Motherhood // Do you search your symptoms online?

searching symptomsMy name is Hannah, and I am horribly guilty of using the internet to Google symptoms…

Phew… I’m so glad I got that one off my chest.

Apparently, I’m not alone in the searching for symptoms though! Lloyds Pharmacy have commissioned a survey into the UK’s health searching habits and have found that 81% of people have searched for their symptoms too.

There are so many benefits to using a search engine (or consulting a diagnostic tool like this one from Lloyds:  to work out what’s wrong with you – or your family.

When H-Bear was in the process of being diagnosed with his Cow’s Milk Protein Allergy (CMPA), the dietician recommended switching him to soya-based products as an alternative. What she hadn’t told me was that he may well be allergic to soya too! So when he started displaying the same symptoms as a reaction to milk I consulted Dr Google, and found that he was probably having a reaction to the soya! Without the internet, I probably would have waited a while for another dietician appointment, and he would have continued to be in pain.

Another example of the internet saving us, was when Busby had Hand, Foot and Mouth Disease (HFMD). As new parents we hadn’t come across it before, and had no idea why she was off her food and had spots on her hands. The internet helped me diagnose her, and also prevented us from taking a potentially contagious toddler to the Doctors surgery, where she possibly would have spread the virus.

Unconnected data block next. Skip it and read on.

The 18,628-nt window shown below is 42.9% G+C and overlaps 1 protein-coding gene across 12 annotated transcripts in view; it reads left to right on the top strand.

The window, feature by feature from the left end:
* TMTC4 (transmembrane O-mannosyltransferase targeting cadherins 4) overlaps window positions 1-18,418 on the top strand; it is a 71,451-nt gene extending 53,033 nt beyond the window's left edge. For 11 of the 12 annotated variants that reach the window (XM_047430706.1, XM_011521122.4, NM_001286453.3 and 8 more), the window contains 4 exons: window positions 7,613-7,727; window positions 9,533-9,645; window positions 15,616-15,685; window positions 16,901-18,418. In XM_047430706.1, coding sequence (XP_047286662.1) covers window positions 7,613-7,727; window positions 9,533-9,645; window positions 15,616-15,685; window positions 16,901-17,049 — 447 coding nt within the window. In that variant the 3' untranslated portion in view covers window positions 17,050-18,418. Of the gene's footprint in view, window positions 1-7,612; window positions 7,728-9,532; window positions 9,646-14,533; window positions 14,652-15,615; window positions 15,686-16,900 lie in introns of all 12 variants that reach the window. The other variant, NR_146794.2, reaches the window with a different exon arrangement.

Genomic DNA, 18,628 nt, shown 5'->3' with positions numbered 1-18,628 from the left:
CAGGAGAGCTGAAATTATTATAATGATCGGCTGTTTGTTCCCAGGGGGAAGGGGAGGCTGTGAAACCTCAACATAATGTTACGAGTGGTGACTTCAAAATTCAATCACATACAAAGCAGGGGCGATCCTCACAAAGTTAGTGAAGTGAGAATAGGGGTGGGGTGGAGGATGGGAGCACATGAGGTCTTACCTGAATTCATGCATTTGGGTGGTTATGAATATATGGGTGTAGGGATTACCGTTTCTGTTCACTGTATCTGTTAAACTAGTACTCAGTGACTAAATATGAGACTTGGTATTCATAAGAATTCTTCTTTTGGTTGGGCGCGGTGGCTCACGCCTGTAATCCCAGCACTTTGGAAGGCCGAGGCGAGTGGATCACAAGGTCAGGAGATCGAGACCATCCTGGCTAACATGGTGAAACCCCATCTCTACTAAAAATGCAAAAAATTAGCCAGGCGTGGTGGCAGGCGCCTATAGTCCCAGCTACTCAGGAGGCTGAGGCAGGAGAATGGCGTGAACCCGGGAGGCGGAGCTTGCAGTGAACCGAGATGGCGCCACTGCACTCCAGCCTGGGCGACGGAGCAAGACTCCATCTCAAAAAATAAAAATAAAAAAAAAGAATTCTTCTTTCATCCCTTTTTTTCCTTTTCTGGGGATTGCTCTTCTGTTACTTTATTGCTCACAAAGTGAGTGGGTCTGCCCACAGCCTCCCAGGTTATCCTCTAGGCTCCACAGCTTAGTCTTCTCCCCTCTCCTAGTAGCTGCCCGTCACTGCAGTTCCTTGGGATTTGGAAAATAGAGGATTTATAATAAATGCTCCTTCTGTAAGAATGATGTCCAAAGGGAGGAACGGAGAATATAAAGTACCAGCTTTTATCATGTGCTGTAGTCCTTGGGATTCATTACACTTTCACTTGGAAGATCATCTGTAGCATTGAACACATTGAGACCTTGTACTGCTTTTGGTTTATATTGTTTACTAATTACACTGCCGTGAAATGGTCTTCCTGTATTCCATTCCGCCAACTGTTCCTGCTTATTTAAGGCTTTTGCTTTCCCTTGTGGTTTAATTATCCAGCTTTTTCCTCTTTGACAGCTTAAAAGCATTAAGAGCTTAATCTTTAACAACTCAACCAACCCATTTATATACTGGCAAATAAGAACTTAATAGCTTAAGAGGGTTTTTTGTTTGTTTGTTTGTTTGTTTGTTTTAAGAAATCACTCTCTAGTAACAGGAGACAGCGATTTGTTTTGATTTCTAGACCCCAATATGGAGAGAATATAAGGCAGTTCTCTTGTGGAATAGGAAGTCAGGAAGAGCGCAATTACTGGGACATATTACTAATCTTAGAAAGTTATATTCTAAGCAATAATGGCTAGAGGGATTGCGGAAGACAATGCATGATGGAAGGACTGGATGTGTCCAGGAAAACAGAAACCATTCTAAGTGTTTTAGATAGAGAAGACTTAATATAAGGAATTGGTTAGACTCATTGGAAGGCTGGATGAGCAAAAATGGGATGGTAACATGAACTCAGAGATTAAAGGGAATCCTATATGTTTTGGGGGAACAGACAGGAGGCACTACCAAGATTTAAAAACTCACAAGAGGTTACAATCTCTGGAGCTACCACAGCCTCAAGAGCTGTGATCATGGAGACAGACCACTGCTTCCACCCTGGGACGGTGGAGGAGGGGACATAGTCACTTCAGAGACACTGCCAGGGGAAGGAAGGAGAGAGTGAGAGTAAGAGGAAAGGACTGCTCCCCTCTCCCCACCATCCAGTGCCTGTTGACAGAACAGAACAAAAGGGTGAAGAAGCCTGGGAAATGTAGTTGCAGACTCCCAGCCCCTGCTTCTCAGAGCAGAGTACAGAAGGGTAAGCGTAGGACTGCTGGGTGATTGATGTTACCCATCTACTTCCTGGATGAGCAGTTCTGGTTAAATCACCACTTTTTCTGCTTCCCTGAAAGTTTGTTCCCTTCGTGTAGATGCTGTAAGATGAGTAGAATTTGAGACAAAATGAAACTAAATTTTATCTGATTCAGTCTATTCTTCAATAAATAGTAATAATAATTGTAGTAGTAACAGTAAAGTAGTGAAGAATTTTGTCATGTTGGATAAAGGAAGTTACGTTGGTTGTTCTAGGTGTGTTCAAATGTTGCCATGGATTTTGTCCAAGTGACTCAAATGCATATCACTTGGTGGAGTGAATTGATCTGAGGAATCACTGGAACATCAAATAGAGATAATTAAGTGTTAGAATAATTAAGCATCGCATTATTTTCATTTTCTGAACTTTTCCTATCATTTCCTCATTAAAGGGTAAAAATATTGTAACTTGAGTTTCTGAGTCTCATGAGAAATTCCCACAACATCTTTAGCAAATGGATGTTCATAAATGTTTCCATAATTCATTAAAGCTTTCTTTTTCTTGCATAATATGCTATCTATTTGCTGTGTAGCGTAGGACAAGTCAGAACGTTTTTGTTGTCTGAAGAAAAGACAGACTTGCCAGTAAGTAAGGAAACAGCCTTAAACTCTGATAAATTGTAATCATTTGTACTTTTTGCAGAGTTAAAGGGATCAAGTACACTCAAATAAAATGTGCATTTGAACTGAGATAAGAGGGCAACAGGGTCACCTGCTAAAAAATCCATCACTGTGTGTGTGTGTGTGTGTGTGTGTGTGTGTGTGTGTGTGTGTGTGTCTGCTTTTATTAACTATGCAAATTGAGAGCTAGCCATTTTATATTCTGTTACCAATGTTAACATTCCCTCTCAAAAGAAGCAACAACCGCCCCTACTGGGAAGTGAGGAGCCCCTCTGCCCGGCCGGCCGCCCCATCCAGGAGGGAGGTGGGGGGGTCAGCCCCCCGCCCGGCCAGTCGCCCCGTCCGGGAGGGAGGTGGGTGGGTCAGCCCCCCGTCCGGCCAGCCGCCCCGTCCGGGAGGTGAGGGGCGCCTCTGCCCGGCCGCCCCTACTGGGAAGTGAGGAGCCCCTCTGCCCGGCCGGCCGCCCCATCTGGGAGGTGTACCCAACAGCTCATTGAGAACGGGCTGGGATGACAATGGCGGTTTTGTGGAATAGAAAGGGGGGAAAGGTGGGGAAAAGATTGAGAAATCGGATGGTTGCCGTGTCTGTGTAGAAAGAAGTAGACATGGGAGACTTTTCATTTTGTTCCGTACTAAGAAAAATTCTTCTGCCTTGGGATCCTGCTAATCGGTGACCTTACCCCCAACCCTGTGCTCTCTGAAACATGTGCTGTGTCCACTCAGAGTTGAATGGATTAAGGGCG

The internet also helped with my initial Endometriosis diagnosis, and meant that I could go to the Doctor informed about the treatment path that lay ahead.

As with anything, there are obviously cons to searching for your symptoms! I have a few family members and friends who work in emergency departments. They often encounter patients who have searched for their symptoms and have (consequently) totally freaked out at their search results. The majority of the time the patient is fine, but they have used up the time of a busy department that could have seen a patient who really needed emergency care.

It’s about being sensible with the knowledge you gain from your search. For example, illnesses such as Cancer or a Brain Tumour will pop up with a variety of symptoms, so do some more research before jumping to conclusions, or going to A&E.

We are so lucky to have the amazing NHS in the UK, and if using an online tool can help take some of the pressure off the overworked, underpaid staff then I’m all for it!

Do you use the internet to help you diagnose?


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*Collaborative post. All views and opinions expressed in this post are my own.*

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